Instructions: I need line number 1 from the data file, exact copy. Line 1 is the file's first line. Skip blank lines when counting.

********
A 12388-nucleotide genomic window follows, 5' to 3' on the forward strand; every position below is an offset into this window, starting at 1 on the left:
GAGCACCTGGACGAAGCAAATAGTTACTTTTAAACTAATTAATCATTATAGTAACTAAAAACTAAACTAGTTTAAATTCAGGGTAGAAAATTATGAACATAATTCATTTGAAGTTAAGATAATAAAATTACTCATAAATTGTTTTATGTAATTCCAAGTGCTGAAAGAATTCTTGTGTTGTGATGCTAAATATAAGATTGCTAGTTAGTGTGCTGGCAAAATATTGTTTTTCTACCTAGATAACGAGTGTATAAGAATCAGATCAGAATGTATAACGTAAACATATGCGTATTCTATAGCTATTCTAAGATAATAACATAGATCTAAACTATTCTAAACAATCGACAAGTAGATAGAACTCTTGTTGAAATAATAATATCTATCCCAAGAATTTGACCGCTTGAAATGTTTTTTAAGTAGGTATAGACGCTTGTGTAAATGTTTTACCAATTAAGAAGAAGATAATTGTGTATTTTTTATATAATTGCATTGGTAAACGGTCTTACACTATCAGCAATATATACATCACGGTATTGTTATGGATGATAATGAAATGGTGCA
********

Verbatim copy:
A 12388-nucleotide genomic window follows, 5' to 3' on the forward strand; every position below is an offset into this window, starting at 1 on the left: